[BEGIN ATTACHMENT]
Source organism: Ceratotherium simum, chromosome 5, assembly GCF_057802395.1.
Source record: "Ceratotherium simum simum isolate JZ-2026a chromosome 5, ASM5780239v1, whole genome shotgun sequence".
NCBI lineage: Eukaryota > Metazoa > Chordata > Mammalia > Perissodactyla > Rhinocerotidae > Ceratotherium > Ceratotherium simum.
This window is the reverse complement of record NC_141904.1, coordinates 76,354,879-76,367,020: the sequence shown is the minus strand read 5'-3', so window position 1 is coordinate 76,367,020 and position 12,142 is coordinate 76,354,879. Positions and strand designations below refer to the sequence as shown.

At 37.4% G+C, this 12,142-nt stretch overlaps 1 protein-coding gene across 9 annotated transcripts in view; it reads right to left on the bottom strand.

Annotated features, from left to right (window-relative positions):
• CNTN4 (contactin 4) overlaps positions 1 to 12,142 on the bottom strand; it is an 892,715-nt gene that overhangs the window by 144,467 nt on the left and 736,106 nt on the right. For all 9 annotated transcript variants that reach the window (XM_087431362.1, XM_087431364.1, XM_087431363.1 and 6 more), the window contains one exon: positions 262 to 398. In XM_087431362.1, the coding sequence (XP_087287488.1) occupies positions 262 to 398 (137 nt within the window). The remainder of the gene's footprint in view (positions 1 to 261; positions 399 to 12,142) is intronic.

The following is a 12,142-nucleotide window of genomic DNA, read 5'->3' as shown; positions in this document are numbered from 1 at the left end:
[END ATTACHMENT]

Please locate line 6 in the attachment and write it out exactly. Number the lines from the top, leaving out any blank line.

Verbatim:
Annotated features, from left to right (window-relative positions):